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Hasse Fröberg & Musical Companion - HFMC CD (album) cover


Hasse Fröberg & Musical Companion

Crossover Prog

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4 stars Hasse Froberg & Musical Companion- HFMC

A review by Don Cassidy of Delicious Agony Progressive Rock Radio

The third release by a band has a historical musical precedent of being very important in a band's history. Often it takes a band a few albums to find themselves and the third release has been that place. This is evident in classic releases such as The Yes Album, Trilogy by Emerson, Lake, & Palmer, Machine Head by Deep Purple (Mark II), and Cream's Wheels Of Fire. On HFMC, Hasse Froberg & Musical Companion has taken their mix of progressive rock and hard/classic blues based rock to another level. In an interview with Delicious Agony Progressive Rock Radio, Hasse Froberg told us that the band, 'reached another level on this album.' When hearing the songs, the instrumentation, and production of HFMC, this reviewer agrees. In addition, it appears that the band has released an album that will be an early contender for album of the year and one of the best releases by any member of The Flower Kings.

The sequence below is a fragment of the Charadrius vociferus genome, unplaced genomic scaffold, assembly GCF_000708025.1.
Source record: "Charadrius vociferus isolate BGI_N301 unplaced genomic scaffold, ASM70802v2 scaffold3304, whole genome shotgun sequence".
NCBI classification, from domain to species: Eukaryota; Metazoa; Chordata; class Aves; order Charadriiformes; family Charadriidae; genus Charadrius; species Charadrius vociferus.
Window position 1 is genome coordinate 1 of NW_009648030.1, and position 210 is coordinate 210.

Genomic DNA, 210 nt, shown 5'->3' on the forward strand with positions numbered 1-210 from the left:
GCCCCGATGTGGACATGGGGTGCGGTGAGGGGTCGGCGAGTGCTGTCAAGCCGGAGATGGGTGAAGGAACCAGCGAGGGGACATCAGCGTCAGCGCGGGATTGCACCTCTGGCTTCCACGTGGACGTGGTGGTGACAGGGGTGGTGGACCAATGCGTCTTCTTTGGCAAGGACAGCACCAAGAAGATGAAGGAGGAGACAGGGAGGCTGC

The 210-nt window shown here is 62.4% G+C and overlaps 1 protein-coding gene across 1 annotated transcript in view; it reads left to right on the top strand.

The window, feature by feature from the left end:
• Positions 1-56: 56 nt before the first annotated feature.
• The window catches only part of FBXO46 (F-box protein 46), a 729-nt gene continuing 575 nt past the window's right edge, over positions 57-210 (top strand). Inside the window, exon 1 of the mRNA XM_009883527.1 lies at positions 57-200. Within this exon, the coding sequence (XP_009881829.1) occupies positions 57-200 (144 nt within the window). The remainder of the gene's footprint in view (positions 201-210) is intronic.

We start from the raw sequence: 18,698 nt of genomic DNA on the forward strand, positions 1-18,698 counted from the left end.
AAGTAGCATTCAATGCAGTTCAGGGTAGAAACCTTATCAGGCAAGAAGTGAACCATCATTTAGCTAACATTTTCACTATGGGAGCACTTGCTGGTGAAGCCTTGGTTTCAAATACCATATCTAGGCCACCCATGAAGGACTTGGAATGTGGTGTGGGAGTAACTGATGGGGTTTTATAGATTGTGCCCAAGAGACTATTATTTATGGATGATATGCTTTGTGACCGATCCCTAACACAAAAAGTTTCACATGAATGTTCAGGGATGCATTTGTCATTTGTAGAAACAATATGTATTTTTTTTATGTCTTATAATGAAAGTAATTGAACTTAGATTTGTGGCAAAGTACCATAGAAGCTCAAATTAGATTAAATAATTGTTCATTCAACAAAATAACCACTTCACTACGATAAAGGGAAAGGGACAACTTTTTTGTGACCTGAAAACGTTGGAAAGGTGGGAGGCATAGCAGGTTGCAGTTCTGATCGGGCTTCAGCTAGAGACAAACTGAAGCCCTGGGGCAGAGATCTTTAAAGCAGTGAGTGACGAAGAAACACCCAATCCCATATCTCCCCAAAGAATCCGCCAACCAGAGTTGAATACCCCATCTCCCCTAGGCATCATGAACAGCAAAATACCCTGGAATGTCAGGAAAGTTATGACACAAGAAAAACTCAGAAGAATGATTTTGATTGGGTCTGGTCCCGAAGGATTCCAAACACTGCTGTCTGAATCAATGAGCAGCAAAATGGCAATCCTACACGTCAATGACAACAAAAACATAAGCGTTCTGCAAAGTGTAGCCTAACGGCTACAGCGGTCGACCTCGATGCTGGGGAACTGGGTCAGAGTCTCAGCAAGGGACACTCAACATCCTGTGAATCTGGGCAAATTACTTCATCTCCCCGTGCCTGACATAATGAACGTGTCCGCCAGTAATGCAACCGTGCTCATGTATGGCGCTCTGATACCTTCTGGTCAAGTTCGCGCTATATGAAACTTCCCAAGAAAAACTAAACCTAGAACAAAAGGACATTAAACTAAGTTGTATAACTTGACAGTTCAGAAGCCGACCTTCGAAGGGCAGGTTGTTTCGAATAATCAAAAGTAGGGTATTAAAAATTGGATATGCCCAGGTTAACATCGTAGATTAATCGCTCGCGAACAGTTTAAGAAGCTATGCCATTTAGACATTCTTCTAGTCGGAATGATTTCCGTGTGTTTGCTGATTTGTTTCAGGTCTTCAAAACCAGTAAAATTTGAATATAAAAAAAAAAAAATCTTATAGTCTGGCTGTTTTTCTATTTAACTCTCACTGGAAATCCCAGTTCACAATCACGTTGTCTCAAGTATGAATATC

Most progressive rock fans are familiar with Hasse Froberg as the dynamic singer/rhythm guitarist of The Flower Kings for close to 20 years. While band leader and progressive rock icon Roine Stolt represents the more classic side of progressive rock, Hasse represents that dynamic Bon Scott/Robert Plant element of the band, that is particularly evident in their live performances. When the band was on hiatus in 2010, Hasse Froberg & Musical Companion burst on the scene with their debut album, Future Past. This was followed by the excellent Powerplay in 2012, which was show cased by their appearance at the Rites Of Spring Festival in May of 2012. After a triumphant return to the prog scene, which included two acclaimed albums, The Flower Kings are again taking a break. This allows the individual band members to move forward with their music and projects outside of The Flower Kings. The time was right for a huge step forward by Hasse Froberg & Musical Companion.